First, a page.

We all hear grievances about "selling out," or commercialism ruining the fun of a sport or the arts. We criticize our key sources of entertainment for putting their primary focus on money; how much does Derek Jeter make?
Well, as George Thoroughgood would say, "that don't confront me." The way I see it, it's a part of our great American culture. I didn't grow up eating gelatin and freezer pops. I grew up eating jello and popsicles. My grandmother didn't get things out of the refrigerator; she got them out of her Frigidaire. That's part of the reason I like Quentin Tarantino; he recognizes that pop culture has become an intrinsic part of our common experiences. His episode of C.S.I. may have been a little over the top, but I as a viewer found the comfort and amusement in the sequence where two forensic specialists took time out to enjoy the Dukes of Hazard board game. Here I remind you that the deputy's name was spelled Enos. (Note the italics for extra emphasis).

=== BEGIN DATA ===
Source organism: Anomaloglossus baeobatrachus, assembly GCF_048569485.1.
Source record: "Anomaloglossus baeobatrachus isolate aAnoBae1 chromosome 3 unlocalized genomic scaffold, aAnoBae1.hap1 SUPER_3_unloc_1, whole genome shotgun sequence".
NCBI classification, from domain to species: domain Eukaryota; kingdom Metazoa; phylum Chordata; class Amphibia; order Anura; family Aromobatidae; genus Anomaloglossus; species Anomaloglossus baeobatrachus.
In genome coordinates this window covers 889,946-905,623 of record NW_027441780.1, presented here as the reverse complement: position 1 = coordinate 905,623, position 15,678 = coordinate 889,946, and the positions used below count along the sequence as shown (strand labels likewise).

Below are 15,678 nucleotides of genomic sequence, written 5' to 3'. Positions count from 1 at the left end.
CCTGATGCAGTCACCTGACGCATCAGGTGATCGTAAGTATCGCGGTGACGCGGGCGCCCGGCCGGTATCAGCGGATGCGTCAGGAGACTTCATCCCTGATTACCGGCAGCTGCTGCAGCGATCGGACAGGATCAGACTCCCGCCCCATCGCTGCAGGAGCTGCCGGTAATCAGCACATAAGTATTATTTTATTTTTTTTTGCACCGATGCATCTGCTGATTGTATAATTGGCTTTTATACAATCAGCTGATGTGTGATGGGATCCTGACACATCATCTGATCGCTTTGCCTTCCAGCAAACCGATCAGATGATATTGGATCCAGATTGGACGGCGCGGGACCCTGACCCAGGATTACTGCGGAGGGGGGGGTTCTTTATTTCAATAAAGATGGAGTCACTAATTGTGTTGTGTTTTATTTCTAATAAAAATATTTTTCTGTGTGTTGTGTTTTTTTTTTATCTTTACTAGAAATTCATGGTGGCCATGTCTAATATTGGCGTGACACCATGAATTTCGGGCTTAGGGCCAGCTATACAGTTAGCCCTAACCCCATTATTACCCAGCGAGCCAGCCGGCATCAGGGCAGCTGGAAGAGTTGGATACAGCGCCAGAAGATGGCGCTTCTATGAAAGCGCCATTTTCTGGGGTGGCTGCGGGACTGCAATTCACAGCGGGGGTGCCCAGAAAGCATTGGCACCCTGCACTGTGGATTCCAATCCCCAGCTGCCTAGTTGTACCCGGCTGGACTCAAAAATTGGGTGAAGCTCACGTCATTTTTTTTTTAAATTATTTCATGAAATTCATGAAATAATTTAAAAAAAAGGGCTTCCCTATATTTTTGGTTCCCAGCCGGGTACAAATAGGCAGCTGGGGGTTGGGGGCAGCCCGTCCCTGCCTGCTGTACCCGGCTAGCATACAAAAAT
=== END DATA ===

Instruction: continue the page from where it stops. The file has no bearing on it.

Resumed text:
Therefore, I'll drive to work and perk up every time I see a triple A sign because I immediately think of Mark Martin, whose commercial with Carl Edwards is extremely entertaining. The only part of the Super Bowl I pay attention to is the half time show because I like the commercials, and, if I'm lucky will see the Rolling Stones and not Janet Jackson's body jewelry. The NASCAR commercials by far outweigh half time commercials for entertainment value, and my son eats Jimmie Johnson and Kyle Busch fruit snacks.
If I had more money, I'd own a fine array of Harry Potter legos, NASCAR clothing, car accessories and toys. I hold on to the Mr. Bill mirror and Welcome Back Kotter record case from my youth as if they were original copies of the Declaration of Independence. When I die, my son can sell them on Ebay. Ah! I love buying Product!